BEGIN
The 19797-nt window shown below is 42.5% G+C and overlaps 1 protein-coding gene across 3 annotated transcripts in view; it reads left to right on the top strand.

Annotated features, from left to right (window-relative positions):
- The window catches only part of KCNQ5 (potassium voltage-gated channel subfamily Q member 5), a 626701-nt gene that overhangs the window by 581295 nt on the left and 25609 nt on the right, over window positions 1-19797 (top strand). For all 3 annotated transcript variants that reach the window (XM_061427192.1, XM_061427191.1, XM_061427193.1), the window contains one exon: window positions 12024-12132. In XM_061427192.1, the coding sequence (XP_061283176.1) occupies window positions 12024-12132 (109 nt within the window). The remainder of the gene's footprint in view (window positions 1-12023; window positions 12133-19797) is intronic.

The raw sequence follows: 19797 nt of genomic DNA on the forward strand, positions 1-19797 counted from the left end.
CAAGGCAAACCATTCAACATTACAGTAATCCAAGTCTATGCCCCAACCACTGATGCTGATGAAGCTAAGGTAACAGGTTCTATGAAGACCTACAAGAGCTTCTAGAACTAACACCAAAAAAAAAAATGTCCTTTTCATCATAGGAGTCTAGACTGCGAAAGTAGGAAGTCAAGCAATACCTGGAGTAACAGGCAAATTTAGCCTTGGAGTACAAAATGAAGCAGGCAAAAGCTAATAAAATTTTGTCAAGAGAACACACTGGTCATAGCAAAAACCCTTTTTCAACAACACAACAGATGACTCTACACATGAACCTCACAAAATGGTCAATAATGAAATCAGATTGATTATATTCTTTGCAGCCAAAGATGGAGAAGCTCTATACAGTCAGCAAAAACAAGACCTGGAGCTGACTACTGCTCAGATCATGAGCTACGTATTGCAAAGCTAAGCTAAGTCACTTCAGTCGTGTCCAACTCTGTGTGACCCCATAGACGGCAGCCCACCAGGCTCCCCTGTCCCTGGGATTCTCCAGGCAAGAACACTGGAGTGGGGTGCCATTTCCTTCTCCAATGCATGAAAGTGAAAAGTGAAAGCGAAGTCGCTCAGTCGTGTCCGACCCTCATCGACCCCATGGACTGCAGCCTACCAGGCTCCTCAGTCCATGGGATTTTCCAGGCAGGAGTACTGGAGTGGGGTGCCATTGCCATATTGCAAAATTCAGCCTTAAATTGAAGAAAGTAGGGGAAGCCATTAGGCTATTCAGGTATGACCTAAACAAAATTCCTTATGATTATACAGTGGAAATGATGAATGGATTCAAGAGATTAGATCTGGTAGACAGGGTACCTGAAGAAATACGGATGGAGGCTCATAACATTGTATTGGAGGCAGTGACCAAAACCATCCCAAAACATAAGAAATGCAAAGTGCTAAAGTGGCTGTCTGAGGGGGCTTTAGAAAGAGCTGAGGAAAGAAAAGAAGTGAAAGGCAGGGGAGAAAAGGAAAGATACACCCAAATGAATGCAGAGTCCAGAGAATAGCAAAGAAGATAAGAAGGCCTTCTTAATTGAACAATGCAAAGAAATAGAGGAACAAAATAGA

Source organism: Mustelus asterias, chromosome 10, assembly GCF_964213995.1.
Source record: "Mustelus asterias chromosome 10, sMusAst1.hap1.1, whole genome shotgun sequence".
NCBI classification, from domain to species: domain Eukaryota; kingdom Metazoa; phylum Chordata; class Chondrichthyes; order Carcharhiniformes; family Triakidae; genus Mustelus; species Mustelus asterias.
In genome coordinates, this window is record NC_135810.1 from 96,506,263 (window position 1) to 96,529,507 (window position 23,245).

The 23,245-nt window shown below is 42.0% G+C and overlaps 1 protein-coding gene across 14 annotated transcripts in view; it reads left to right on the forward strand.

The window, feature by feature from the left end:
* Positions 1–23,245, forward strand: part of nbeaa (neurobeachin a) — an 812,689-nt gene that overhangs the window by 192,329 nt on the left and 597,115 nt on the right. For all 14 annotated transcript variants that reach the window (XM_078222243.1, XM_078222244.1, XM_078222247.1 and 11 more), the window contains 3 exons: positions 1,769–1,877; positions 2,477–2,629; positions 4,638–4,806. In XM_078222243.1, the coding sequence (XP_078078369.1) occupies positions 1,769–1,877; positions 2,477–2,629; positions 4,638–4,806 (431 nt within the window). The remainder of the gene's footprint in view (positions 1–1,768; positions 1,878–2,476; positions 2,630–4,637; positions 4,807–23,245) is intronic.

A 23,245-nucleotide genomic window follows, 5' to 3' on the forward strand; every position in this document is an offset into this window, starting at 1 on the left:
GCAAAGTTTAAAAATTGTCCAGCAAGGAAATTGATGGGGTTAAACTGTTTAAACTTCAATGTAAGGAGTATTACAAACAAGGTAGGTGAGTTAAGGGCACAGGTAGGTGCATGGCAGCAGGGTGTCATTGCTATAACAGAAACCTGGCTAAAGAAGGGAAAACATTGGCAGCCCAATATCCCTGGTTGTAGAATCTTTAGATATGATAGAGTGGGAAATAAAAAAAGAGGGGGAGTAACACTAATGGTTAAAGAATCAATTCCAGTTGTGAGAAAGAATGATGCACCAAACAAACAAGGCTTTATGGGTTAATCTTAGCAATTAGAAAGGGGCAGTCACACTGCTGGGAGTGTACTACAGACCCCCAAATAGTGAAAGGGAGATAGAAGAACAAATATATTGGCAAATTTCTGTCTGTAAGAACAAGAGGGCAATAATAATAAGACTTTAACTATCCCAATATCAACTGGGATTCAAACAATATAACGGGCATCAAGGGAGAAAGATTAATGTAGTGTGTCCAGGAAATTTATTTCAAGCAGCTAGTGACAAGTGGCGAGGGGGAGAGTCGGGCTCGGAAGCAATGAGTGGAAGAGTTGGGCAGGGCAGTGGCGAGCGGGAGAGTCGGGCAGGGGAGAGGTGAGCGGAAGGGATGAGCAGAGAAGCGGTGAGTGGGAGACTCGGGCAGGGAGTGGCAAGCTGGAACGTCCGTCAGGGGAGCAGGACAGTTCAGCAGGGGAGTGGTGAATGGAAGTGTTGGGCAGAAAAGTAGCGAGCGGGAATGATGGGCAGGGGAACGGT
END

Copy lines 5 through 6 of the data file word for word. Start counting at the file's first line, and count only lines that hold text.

CAAGGCAAACCATTCAACATTACAGTAATCCAAGTCTATGCCCCAACCACTGATGCTGATGAAGCTAAGGTAACAGGTTCTATGAAGACCTACAAGAGCTTCTAGAACTAACACCAAAAAAAAAAATGTCCTTTTCATCATAGGAGTCTAGACTGCGAAAGTAGGAAGTCAAGCAATACCTGGAGTAACAGGCAAATTTAGCCTTGGAGTACAAAATGAAGCAGGCAAAAGCTAATAAAATTTTGTCAAGAGAACACACTGGTCATAGCAAAAACCCTTTTTCAACAACACAACAGATGACTCTACACATGAACCTCACAAAATGGTCAATAATGAAATCAGATTGATTATATTCTTTGCAGCCAAAGATGGAGAAGCTCTATACAGTCAGCAAAAACAAGACCTGGAGCTGACTACTGCTCAGATCATGAGCTACGTATTGCAAAGCTAAGCTAAGTCACTTCAGTCGTGTCCAACTCTGTGTGACCCCATAGACGGCAGCCCACCAGGCTCCCCTGTCCCTGGGATTCTCCAGGCAAGAACACTGGAGTGGGGTGCCATTTCCTTCTCCAATGCATGAAAGTGAAAAGTGAAAGCGAAGTCGCTCAGTCGTGTCCGACCCTCATCGACCCCATGGACTGCAGCCTACCAGGCTCCTCAGTCCATGGGATTTTCCAGGCAGGAGTACTGGAGTGGGGTGCCATTGCCATATTGCAAAATTCAGCCTTAAATTGAAGAAAGTAGGGGAAGCCATTAGGCTATTCAGGTATGACCTAAACAAAATTCCTTATGATTATACAGTGGAAATGATGAATGGATTCAAGAGATTAGATCTGGTAGACAGGGTACCTGAAGAAATACGGATGGAGGCTCATAACATTGTATTGGAGGCAGTGACCAAAACCATCCCAAAACATAAGAAATGCAAAGTGCTAAAGTGGCTGTCTGAGGGGGCTTTAGAAAGAGCTGAGGAAAGAAAAGAAGTGAAAGGCAGGGGAGAAAAGGAAAGATACACCCAAATGAATGCAGAGTCCAGAGAATAGCAAAGAAGATAAGAAGGCCTTCTTAATTGAACAATGCAAAGAAATAGAGGAACAAAATAGA

Source organism: Mustelus asterias, chromosome 10, assembly GCF_964213995.1.